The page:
Young people are losing their faith in God.
In a 2008 survey, Pew Research Center’s Forum on Religion and Public Life, found that 53 percent of 18 to 29-year-olds say they are “absolutely” certain of the existence of God, compared with 71 percent of those born before 1928.
The reasons are varied.
Some people no longer believe because God’s existence cannot be proven by science. There is no peer-reviewed research that substantiates that God is real. As a matter of fact, the evidence points to just the opposite.
Tony Campolo, professor emeritus of sociology at Eastern University, writes about “Losing Faith,” in a March 31, 2011, blog called Red Letter Christians. He gives two main reasons why young people stop believing in God.
“The most common honest reason cited for losing faith is that it becomes impossible to believe in God if God is defined as being simultaneously all-powerful and all-loving,” writes Campolo.
Young people ask valid questions about the holocaust of the Jews at Auschwitz, and, more recently, about the human devastation in Haiti and Japan.
Campolo writes, “A good mother of four lovely children who had already lost her husband in an automobile accident is dying of cancer and her 16-year-old son asks, ‘God, if you are there, why don’t you heal my mother?’ Another good question.
“A soldier in Iraq watches as a suicide bomber drives his dynamite-rigged truck into a crowd of people in a marketplace and sees innocent people blown to smithereens, and asks God, ‘Where are You?’ Another good question.”
And I’ve heard this one: God, if you’re real, you’ll bring back my wife (or husband).
The problem here is not so much with God but what these young people have been taught about God. It’s the erroneous “God is in control” theology.
“All of these questions arise from one basic fallacy and that is that God is simultaneously loving and infinitely powerful,” writes Campolo. “There are those who will call it heresy, but there is little question that the God who is incarnated in Jesus Christ is a God who is not all-powerful. Instead, he is a God who has given up power in order to express his love.”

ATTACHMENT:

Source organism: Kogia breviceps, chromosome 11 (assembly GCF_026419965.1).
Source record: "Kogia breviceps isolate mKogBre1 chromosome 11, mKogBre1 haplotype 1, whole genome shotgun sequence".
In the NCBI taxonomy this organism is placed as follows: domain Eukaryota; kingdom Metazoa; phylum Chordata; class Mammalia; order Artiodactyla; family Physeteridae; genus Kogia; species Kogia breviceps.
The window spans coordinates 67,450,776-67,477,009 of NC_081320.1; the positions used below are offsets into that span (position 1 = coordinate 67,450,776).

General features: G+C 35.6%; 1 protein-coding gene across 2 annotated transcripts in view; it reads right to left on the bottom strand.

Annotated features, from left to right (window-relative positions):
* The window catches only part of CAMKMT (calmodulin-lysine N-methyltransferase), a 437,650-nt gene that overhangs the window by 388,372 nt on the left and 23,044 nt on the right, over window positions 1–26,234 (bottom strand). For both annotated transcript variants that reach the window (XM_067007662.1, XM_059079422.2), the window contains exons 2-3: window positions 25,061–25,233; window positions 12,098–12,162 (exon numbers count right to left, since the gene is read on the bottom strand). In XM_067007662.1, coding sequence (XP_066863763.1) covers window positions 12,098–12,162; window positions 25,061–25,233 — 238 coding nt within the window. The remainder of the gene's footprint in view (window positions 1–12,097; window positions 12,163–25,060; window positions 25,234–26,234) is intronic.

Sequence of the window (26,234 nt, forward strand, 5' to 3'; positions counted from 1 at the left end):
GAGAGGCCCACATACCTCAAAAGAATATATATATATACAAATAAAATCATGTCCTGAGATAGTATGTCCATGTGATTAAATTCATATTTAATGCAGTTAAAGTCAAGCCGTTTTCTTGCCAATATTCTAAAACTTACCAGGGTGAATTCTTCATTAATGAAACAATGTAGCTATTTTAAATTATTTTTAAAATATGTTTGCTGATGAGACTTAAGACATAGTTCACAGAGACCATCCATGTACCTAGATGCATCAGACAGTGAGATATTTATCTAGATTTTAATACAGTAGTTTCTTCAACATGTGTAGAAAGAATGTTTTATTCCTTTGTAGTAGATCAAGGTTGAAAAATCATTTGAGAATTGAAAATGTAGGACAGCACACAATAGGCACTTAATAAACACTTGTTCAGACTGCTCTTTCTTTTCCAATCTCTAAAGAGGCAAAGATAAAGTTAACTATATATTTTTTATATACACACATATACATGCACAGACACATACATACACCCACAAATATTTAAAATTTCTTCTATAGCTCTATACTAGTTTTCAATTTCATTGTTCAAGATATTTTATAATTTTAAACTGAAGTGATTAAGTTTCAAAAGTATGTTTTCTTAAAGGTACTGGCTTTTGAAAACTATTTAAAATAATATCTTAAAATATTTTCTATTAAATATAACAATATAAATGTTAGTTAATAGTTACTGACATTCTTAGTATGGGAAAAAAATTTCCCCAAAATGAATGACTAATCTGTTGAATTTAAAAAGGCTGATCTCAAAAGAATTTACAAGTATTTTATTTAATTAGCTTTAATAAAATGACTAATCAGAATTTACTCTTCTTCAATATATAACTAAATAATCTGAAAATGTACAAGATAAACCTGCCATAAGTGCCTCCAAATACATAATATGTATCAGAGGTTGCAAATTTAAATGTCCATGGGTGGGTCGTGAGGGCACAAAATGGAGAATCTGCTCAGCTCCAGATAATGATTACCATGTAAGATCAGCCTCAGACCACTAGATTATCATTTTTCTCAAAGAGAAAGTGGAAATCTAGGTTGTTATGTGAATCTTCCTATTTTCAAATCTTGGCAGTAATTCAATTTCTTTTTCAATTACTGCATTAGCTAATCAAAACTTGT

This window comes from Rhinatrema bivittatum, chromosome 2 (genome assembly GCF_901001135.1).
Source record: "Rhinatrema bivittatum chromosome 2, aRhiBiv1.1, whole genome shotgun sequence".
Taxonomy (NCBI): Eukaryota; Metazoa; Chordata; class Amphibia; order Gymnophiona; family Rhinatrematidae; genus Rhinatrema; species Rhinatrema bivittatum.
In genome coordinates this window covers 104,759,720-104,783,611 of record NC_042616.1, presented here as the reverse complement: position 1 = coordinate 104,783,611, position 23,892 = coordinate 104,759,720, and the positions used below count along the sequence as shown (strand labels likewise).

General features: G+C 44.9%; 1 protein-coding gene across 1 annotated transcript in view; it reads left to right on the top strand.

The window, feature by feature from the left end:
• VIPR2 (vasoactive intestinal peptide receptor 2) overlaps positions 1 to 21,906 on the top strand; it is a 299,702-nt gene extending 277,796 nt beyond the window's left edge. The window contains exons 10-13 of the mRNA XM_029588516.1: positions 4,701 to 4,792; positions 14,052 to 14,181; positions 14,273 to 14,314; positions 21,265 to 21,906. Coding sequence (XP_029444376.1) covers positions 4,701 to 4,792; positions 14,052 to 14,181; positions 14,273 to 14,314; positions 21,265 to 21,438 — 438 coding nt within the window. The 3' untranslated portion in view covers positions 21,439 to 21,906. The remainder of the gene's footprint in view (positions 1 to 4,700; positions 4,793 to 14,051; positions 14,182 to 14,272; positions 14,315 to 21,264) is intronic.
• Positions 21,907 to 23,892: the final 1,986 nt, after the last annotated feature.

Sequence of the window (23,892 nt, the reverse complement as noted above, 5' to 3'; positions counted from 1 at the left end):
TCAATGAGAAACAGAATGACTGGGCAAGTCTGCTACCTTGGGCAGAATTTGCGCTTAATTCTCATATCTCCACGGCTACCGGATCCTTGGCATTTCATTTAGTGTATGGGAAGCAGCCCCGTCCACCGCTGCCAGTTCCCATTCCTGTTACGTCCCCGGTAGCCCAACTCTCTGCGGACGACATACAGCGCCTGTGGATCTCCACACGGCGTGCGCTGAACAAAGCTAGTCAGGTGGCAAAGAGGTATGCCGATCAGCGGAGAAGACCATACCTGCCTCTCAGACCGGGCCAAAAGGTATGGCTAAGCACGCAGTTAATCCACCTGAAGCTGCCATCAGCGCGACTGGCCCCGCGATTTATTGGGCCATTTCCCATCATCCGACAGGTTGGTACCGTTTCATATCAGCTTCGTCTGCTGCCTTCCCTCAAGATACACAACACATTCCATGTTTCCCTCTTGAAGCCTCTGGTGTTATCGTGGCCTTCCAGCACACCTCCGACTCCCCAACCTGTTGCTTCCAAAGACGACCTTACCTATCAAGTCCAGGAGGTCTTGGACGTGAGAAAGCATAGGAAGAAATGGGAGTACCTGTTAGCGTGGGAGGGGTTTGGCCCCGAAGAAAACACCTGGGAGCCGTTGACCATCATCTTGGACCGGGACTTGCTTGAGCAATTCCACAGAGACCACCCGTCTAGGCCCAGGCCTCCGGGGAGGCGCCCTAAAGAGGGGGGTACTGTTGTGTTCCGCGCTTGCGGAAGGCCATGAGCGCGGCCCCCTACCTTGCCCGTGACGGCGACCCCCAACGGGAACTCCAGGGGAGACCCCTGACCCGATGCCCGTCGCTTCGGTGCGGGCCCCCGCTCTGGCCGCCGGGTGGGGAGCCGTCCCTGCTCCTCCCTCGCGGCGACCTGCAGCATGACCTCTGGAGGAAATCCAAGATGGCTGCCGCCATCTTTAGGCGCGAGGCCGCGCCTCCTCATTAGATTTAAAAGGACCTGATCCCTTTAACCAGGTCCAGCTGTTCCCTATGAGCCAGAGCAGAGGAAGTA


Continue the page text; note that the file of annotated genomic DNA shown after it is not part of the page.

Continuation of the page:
As Campolo points out, Jesus Christ came to Earth, not as a conquering leader to fight for the oppressed, but as a defenseless baby. He refuses power, but instead expresses love. When he hung on the cross, his enemies taunted him, saying, “Show us your power and come down from the cross and then we will believe in you” (Matthew 27:39-42).
The truth is that God gave control of the Earth to humans. When terrible things happen, God’s heart is broken, too.
The second reason Campolo gives for young people losing their faith is a bit trickier. He says it arises from a lack of honesty with themselves. He gives this example:
“A young man came into my office several years ago and told me that he grew up as a Christian, but that he no longer believed in God. I immediately asked him, ‘How long have you been messing around sexually with your girlfriend?’
“He was indignant at my question, but I went on to explain that he grew up believing that using someone sexually without a commitment was contrary to God’s will. In order to resolve the tension between what he believed, on the one hand, and what he was doing sexually, on the other, he had to change one or the other.”
Among those who leave, there are many—like a divorced person who just can’t let go—who turn and rail against God and the Church. Some claim to be atheists or agnostics. To them it seems like well-reasoned arguments, but to those of us who watch and listen, it appears more like anger. I mean, if you don’t believe or don’t know, why spend your time arguing about it? Why not just ignore the whole God question and go on and live your life?
However, our minds and emotions are complex, and it is not easy to make the connections. Last week, I heard this quote: “What the heart loves, the will chooses and the mind justifies.”
I am not saying these are the only reasons for all young people’s turning from belief in God. Indeed, the reasons are as varied as snowflakes. I offer them as food for thought and discussion.
Someone has said, “God must be very great to have created a world which carries so many arguments against his existence.”
If God is love—and not power—then it follows that the only way to perceive God is by love. What do you think?